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Q&A with D.W. Hitz (Larval Seeds)

The title and cover are enough to make your skin crawl and what you’ll find inside is no different. Larval Seeds is an extreme horror so if you trigger easily this book is not for you. Take a look at my Q & A with D.W. Hitz featuring his upcoming book Larval Seeds.


Let's dig into your upcoming release Larval Seeds. Larval Seeds is a bit different from your regular work. What made you decide to jump into extreme horror? As a person who loves stories, I love so many of the horror sub-genres, be they haunting or supernatural or zombies or mystery-box-escape-room-mutants. There's just so much to explore. Extreme horror is another entree at the horror buffet; it's great fun to read, and I had a blast getting to write some. Plus, my work can be dark and gory normally, so this was a great way to push some of the boundaries in my own writing. Where did the idea for this book come from? I'm a panster when it comes to story. Fly by the seat of my pants as they say, so while I often have a nugget planned or a character or a scene or two in mind, I never really know what's going to happen until I sit down to write it.

With Larval Seeds, I had this idea of a kid who lived in the soil, moved through it like a worm or a bug, but I had to figure out how he got there. What type of messed-up situation could lead to this? I found him where I wanted him and had to go back to his life before and explore his origin story. And now that that's concrete, maybe there'll be another chapter for Sully at some point in the future? Because in Custer Falls, there are so many stories to tell. Did you face any challenges writing this one? When trying to write a story of this size, it can be a little tricky working out the characters. I feel like the characters are always the most important part of any story—If they aren't interesting or you don't connect in some way, the rest of the story doesn't matter. And when aiming for characterizations in a story this size, it has to fit within a fixed space, and the number of cast members has to be limited so that each member gets enough time to make them more than just a cardboard cutout with lines. Do you have a favorite character in Larval Seeds? My favorite is definitely Callie. She is a sweet girl who is empathetic to all those around her but gets thrown into a ridiculous situation that no one could be prepared for. And even as horrors are coming at her, she still worries for others. I know I felt unsettled at times reading this. As the author did you ever have these moments? Did you gross yourself out? There are always a few scenes in every book that get a bit intense as they come to me, and this one was no exception. They ranged from mild gags in the opening scene when we learn Sully's favorite treat to a special scene where Callie's mom is learning what's inside her and trying to solve it—that one was gut-wrenching and stuck with me for a few hours at least.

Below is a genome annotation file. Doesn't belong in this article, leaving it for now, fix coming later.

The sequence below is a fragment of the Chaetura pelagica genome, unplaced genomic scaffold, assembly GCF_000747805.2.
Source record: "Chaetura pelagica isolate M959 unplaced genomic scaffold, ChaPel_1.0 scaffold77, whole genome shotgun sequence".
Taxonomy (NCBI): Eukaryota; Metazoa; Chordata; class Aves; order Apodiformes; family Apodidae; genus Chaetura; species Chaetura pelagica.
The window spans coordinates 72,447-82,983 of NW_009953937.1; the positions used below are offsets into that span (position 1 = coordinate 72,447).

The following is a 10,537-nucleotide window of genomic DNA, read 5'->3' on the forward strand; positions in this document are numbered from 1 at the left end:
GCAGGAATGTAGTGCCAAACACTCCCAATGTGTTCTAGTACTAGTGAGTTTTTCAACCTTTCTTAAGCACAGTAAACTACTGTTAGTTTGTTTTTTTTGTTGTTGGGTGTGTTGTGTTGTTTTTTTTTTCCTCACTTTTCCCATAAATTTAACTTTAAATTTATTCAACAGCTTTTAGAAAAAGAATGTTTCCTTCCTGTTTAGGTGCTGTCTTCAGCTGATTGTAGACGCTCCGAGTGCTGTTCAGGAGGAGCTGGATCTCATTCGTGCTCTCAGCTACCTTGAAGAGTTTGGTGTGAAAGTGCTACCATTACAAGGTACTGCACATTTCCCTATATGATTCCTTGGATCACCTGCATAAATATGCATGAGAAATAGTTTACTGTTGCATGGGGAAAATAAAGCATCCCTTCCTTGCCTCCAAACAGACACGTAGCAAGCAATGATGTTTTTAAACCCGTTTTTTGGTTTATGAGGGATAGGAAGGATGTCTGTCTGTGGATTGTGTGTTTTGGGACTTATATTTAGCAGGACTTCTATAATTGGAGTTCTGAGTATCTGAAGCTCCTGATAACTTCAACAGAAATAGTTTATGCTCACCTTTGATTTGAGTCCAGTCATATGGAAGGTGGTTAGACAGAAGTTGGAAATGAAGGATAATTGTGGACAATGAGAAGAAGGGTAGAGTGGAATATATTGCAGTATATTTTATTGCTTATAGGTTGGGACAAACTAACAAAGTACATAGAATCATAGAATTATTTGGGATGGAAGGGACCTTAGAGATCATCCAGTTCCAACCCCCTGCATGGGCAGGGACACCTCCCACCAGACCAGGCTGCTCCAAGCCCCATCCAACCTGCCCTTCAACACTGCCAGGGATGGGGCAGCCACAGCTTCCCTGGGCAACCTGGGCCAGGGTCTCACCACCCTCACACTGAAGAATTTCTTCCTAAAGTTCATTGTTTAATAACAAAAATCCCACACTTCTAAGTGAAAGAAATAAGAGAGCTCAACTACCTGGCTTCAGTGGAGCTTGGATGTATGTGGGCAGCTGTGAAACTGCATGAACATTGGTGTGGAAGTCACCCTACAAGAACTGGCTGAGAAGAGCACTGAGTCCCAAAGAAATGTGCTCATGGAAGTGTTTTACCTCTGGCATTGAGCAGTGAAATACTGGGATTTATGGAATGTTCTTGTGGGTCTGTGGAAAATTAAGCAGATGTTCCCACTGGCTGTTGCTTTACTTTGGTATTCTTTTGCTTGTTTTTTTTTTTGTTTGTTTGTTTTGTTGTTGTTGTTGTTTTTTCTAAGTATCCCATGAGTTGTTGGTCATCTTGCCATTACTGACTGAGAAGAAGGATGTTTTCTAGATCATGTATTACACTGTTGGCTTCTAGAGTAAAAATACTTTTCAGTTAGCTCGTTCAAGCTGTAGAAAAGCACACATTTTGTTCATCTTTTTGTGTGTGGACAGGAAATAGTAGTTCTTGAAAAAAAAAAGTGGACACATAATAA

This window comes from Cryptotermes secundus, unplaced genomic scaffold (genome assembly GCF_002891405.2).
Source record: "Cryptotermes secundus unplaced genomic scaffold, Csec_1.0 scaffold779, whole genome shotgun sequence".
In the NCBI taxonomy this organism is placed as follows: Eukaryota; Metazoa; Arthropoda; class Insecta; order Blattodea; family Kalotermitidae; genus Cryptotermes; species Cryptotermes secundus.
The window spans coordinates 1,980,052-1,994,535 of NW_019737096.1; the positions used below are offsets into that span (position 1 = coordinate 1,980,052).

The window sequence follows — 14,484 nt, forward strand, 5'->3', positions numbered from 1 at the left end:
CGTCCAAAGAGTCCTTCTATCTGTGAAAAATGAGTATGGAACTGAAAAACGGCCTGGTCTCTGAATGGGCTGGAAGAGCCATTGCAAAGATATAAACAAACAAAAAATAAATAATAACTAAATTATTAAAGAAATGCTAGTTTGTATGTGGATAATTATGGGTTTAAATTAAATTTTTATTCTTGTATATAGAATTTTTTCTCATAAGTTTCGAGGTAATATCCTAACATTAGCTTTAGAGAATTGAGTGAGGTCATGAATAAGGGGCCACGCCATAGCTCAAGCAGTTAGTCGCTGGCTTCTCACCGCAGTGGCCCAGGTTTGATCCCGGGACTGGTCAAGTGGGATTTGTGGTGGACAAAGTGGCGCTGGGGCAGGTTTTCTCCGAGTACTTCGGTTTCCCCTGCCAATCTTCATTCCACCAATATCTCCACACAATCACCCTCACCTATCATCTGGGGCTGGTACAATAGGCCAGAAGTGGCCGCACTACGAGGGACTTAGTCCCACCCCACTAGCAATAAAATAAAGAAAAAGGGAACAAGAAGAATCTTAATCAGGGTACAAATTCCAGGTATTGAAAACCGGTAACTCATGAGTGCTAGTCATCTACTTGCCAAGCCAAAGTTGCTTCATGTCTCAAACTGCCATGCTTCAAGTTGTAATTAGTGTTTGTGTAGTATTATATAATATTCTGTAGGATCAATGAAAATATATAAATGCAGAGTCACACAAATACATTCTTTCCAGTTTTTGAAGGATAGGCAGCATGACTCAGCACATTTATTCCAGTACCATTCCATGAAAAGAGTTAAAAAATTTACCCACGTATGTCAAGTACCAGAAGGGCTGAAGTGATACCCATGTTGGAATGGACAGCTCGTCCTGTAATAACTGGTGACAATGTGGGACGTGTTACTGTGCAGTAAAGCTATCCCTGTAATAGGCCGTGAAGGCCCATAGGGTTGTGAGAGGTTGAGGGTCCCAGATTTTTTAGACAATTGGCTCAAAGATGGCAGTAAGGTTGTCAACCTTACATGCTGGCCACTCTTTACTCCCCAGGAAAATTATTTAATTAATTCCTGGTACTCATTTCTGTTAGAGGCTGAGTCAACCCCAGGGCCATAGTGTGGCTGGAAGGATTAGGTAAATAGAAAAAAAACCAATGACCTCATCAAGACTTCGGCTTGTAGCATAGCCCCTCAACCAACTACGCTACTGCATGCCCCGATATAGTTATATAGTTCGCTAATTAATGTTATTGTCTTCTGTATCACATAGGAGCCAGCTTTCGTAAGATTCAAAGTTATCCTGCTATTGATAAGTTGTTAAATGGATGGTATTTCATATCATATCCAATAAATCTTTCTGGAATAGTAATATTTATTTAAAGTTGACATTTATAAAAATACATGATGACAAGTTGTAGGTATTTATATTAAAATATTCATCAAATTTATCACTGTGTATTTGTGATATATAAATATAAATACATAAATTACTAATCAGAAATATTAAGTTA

There's a line where you think to yourself, "could a character recover from this?" and a gray area where maybe they could and maybe they couldn't—that's a real sweet spot. Like if a finger is removed, there's a certain amount of time while it's still warm and it could be reattached—those moments are where some of the best tension lies because we wonder if they can be saved. This works with gross-out as well because there's a question of "will a shower fix it?" or "will it leave a permanent mark?" And while the permanent marks are interesting, not knowing can be more tense. During any part of this book did you think maybe you went too far or should have omitted anything? I have a rule when writing to get it all out in the draft and figure those questions out in editing. You can always pull it back when doing a revision, so getting the purest form of the thought on paper is the most important part.

With this book, I felt the horror went directly to the point I was aiming for. It may be too much or not enough from a reader's perspective, but that's always going to be subjective from their point of view. When it came to the level of sex and descriptiveness, I had some considerations, as this contains some of the most erotic content I've put in a book. In the end, I think it all found a good balance. Since Larval Seeds is already getting early reviews and will soon be in the hands of readers, do you see yourself writing more in this genre? Definitely! I like to switch things up, and I am a fan of so many genres. It's refreshing to change headspaces from one to another when writing. I love working on sci-fi, fantasy, and middle-grade books for my kids, but I always return to horror, as it has the biggest space in my heart—even my sci-fi and fantasy stuff leans dark and horrific—Gods are Born may be the most gore you find in a superhero deconstruction out there. And extreme is definitely a headspace I enjoy, both writing and reading, so I will be back, soon if my plans for this year go as I hope they will.

Despite my feelings on worms, this cover really is amazing! What was the process like coming up with the design? I have to thank Don Noble at Rooster Republic Press for the hard work there. I gave him my concept of a simple design with Sully and what he would be going through, and Don made all the magic happen. He does amazing work for so many in the indie horror community, and I highly encourage indie writers and presses to check out his site or Facebook: Last one. If you had to eat a worm or a maggot, which one are you going to pick? Maggot, for sure! I've heard too many (real-life) horror stories of worms getting into people's bodies, traveling to limbs, organs, and brains, all from just eating them. Maggots, on the other hand, may pop in your mouth and offer a nutty, creamy texture, sometimes a little grainy, but they should go right down and offer some good fatty protein.

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